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General Assembly – Canadian Religious Conference

  • Posted by Apostolic Nunciature Canada
  • On June 1, 2014

Homily of the Apostolic Nuncio, Msgr. Luigi Bonazzi
Solemnity of the Ascension of our Lord Jesus Christ
Montréal, June 1, 2014


Dear Men and Women Religious,

With this Eucharistic Celebration, we wish to live the moment which brings to a conclusion the 2014 Assembly of the Canadian Religious Conference and at the same time, the moment giving to this Conference its true beginning. Indeed, by communicating to us the Holy Spirit, the Eucharistic Jesus sows within us that grace which, despite our own personal poverty, enables us to flower and to bear the fruit of that which we have received in these days.

The Ascension is not a celebration of farewell of the Lord who leaves us. On the contrary, it is the celebration of a presence, of a new beginning. From this time onward, the Crucified and Risen Lord is no longer bound to space and time; He is with us always and everywhere. There is not a moment, nor a place where He is not with us.

Dear religious, the Ascension of the Lord is especially your Feast. In fact the Consecrated Life is “an abiding re-enactment in the Church of the form of life which the Son of God made his own when he came into the world” (LG 44). Therefore, if the Consecrated Life prolongs at all times and in all places the living example of the life of Christ, then the Ascension of the Lord marks the beginning of your vocation and your mission. This is your Feast: Let us live it with this this Faith!


The event that we celebrate and which we want to bring into our lives is described in the Acts of the Apostles with these simple words: “…as they were watching, he was lifted up, and a cloud took him out of their sight” (Acts 1:9). In the letter to the Ephesians, St. Paul states that upon the heights the Father of glory “seated him at his right hand in the heavenly places, far above all rule and authority and power and dominion… And he has put all things under his feet” (Eph. 1:21-22). In the Gospel of St. Matthew, Jesus confirms His heavenly inauguration, saying: “All authority has been given me in heaven and on earth” (Mt. 28:18).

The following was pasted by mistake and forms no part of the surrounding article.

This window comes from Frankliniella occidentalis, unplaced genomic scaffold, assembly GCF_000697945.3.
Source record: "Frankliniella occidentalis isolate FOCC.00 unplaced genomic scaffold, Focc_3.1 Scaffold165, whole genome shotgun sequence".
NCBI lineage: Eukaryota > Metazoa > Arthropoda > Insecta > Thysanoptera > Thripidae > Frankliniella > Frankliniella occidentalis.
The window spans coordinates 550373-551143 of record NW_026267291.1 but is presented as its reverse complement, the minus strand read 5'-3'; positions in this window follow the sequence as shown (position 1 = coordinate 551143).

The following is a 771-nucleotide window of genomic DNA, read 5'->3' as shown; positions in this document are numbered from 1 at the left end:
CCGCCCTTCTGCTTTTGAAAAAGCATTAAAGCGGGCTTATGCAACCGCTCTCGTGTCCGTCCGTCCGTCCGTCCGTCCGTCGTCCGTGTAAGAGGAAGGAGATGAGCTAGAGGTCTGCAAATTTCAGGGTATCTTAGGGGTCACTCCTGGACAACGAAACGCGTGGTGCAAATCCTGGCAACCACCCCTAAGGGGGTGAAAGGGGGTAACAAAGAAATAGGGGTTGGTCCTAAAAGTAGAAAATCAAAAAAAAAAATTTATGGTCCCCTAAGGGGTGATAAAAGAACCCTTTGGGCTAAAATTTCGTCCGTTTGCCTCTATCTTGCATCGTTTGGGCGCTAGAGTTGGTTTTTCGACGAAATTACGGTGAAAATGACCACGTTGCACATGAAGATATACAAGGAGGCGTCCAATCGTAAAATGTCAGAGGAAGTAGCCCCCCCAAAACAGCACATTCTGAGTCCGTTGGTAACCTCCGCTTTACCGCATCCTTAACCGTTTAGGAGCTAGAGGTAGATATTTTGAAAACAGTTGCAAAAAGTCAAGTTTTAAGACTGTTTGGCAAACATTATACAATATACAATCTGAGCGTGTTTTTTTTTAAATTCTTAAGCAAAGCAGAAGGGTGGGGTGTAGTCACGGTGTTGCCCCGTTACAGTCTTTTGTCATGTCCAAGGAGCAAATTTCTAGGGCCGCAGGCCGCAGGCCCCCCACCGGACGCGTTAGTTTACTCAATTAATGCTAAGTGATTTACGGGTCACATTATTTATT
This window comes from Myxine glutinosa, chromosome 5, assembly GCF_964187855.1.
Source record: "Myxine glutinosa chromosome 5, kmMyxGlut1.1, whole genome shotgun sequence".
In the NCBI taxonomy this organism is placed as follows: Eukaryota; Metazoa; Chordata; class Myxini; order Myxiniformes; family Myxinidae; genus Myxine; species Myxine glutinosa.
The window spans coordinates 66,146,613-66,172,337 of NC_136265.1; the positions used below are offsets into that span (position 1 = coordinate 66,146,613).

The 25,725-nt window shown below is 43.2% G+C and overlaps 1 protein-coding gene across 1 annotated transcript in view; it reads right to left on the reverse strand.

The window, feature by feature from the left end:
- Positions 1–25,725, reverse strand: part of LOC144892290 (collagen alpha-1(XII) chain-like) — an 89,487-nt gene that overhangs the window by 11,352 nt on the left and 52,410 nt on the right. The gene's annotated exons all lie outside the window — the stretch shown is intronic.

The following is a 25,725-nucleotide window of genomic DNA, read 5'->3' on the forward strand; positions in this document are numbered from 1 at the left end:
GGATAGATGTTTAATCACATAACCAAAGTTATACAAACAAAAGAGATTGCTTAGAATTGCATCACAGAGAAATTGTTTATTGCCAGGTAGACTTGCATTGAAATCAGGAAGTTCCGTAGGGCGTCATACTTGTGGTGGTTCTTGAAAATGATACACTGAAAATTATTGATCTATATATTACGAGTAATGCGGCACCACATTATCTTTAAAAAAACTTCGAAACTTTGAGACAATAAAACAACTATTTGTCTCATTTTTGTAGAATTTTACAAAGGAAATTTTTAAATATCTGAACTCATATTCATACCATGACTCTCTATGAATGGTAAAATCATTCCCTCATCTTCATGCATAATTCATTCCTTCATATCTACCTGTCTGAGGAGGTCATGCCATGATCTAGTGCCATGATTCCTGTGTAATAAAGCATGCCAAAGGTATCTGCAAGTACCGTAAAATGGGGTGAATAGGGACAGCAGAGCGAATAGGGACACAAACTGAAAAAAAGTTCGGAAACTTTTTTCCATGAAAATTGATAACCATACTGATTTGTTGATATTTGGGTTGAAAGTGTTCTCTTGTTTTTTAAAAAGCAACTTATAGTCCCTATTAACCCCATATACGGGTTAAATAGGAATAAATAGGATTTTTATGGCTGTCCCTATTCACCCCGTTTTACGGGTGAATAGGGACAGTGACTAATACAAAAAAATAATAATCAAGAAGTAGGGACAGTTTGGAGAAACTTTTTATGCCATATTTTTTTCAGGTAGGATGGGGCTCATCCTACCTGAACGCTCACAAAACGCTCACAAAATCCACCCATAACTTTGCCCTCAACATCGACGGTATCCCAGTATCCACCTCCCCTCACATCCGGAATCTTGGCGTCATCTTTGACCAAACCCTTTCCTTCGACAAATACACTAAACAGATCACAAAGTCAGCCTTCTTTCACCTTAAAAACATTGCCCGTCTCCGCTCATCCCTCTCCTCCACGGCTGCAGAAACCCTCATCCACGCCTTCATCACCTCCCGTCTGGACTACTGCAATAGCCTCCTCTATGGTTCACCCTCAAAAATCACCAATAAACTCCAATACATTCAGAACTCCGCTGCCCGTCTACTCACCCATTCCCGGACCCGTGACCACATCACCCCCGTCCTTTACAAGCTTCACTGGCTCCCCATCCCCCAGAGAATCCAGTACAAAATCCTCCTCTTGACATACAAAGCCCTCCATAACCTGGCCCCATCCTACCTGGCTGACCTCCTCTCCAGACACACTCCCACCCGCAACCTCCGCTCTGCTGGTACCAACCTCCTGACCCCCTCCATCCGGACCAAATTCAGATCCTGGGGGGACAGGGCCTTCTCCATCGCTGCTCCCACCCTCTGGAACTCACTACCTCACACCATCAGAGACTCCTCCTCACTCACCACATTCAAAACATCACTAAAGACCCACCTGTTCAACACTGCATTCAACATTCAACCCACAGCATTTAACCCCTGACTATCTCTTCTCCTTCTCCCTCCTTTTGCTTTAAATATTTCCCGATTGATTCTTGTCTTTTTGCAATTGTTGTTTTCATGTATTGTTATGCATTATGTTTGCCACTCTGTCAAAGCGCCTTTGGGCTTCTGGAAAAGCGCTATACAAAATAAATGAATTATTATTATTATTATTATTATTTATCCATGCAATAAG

What does this Feast of the Ascension of the Lord tell us? It does not mean that the Lord has gone to a place remote from men and from the world. In teaching us “Our Father who art in heaven” Jesus helps us to understand that in returning to heaven He returns to the Father. The Ascension of Christ means that He no longer belongs to our world of corruption and death that affects our lives; it means that He belongs completely to God. And since God embraces and sustains the entire Cosmos, the Ascension means that Christ is not far from us but that now, thanks to His Being-with-the-Father, He is close to each of us forever. Everyone can turn to Him; everyone can call upon Him. The Lord is always within ‘earshot’ of us. We can separate ourselves from Him inwardly; we can live by turning our backs on Him. But He ever awaits us; He is always close to us.

He is not only with us, but He is relying upon us. He entrusts to the Church His own ‘powers’, which are in a special way His Word and the Sacraments, and He says to His disciples and to each one of us: ‘Now, carry out what I myself have done’, and He says “I am with you always” (Mt. 28:20).

With the Ascension begins the mission of the Church called to be in Christ, “a sacrament, that is, a sign and instrument of communion with God and of unity among all men” (LG 1). In the mission of the Church, with the Church and through the Church, the mission of Consecrated Life also begins. For indeed, Consecrated Life belongs ‘strongly’ (LG 44) to the life and holiness of the Church. This is so true that as history shows, when the Consecrated Life flourishes, then the Church flourishes and grows, whereas when the Consecrated Life withers, the Church also suffers. And vice versa.